The first school I taught in was traditional and the head reduced the school rules to the three essentials - haircuts, holidays and homework. Only regulation haircuts were allowed; holidays in term-time were forbidden; and homework had to be in on time.
Anyone late with homework was given half a slip, like a raffle ticket. The other half went to the senior master, and the next day the child, their homework and the homework ticket - signed by the child's parent - had to be present for inspection at 8.30am.
The school's second most serious sanction was a Friday detention and I had pupils beg me to give them a "Friday" rather than a homework ticket that they would have to show their parents.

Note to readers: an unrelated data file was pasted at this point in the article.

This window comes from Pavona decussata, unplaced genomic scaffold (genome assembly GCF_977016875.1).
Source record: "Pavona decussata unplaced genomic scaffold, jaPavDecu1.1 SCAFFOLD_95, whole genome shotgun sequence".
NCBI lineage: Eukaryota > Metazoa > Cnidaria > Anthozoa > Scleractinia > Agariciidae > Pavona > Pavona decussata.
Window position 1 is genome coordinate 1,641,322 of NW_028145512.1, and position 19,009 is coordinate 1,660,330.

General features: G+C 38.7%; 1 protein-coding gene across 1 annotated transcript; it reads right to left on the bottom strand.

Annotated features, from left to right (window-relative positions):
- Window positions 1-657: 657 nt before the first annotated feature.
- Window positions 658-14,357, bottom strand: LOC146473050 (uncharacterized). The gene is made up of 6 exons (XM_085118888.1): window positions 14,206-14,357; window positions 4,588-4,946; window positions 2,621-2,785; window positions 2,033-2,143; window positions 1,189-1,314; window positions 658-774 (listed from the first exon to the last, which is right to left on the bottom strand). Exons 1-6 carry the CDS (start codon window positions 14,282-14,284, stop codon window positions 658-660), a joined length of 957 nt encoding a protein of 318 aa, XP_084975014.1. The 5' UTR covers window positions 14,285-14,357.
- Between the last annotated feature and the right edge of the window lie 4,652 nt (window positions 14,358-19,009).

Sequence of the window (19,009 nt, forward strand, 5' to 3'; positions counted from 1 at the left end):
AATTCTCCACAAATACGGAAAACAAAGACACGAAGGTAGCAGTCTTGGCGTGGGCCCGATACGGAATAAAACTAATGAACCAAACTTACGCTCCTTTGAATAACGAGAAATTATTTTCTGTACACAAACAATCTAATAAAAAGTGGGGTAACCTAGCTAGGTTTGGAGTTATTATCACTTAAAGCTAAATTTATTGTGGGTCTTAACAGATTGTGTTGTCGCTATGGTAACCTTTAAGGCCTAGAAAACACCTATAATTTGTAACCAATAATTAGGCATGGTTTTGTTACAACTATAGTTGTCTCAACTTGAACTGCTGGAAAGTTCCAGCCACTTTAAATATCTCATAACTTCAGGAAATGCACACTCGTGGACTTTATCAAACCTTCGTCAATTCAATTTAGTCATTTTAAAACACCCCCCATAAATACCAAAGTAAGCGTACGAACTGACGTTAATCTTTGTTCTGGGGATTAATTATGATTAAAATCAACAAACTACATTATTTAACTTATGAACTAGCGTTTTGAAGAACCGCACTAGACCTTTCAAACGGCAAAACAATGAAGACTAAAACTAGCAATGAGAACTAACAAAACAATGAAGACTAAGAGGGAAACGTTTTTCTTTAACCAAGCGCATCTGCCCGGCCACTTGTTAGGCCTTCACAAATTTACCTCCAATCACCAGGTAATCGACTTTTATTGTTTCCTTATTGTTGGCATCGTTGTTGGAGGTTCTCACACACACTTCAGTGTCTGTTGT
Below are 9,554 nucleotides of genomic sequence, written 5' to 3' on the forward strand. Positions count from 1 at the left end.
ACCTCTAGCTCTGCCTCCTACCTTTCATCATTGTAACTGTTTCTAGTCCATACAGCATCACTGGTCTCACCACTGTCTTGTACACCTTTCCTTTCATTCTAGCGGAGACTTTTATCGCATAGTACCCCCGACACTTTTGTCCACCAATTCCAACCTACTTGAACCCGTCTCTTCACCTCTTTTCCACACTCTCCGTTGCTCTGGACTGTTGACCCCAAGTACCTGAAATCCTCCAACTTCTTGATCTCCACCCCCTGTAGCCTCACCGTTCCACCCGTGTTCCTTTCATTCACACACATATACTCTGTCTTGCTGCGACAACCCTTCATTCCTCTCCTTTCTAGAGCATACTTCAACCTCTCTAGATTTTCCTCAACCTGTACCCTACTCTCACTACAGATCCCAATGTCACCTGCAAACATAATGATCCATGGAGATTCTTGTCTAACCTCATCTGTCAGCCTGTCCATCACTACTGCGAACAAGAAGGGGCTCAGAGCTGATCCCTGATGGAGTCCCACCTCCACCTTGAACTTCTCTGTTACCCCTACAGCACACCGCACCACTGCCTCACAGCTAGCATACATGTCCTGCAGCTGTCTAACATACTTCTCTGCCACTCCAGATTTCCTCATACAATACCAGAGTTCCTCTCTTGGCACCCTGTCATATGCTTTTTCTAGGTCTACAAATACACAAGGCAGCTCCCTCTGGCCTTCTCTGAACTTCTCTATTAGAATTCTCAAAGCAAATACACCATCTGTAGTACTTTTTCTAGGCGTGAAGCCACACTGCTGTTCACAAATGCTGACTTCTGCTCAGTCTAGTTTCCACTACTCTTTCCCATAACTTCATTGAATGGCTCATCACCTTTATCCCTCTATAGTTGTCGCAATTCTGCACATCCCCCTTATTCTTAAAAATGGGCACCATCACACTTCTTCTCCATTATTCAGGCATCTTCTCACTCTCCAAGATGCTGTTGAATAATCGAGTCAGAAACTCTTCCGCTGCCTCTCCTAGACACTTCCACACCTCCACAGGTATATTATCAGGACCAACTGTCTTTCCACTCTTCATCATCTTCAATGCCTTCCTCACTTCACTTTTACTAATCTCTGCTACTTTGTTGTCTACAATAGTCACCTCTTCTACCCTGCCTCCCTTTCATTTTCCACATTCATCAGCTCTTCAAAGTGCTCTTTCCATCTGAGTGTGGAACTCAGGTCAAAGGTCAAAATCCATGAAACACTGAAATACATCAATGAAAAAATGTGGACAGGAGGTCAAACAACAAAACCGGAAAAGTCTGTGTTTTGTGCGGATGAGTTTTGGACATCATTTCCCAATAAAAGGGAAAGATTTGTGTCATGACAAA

But not all parents reacted in the same way. One mother was a human rights barrister. She argued her son's case passionately in the letter accompanying his unsigned slip. We were asked to consider his previous record and she presented evidence to show that he had done his homework.
I explained the offence was the failure to hand in the homework, not whether it was done - and referred her to the wording on the slip. After we had exchanged enough letters to fill a file, she gave up. But perhaps I should have been grateful for her time; I wonder how much she would have charged her clients for each prized letter?
The writer is a head of English in the Midlands.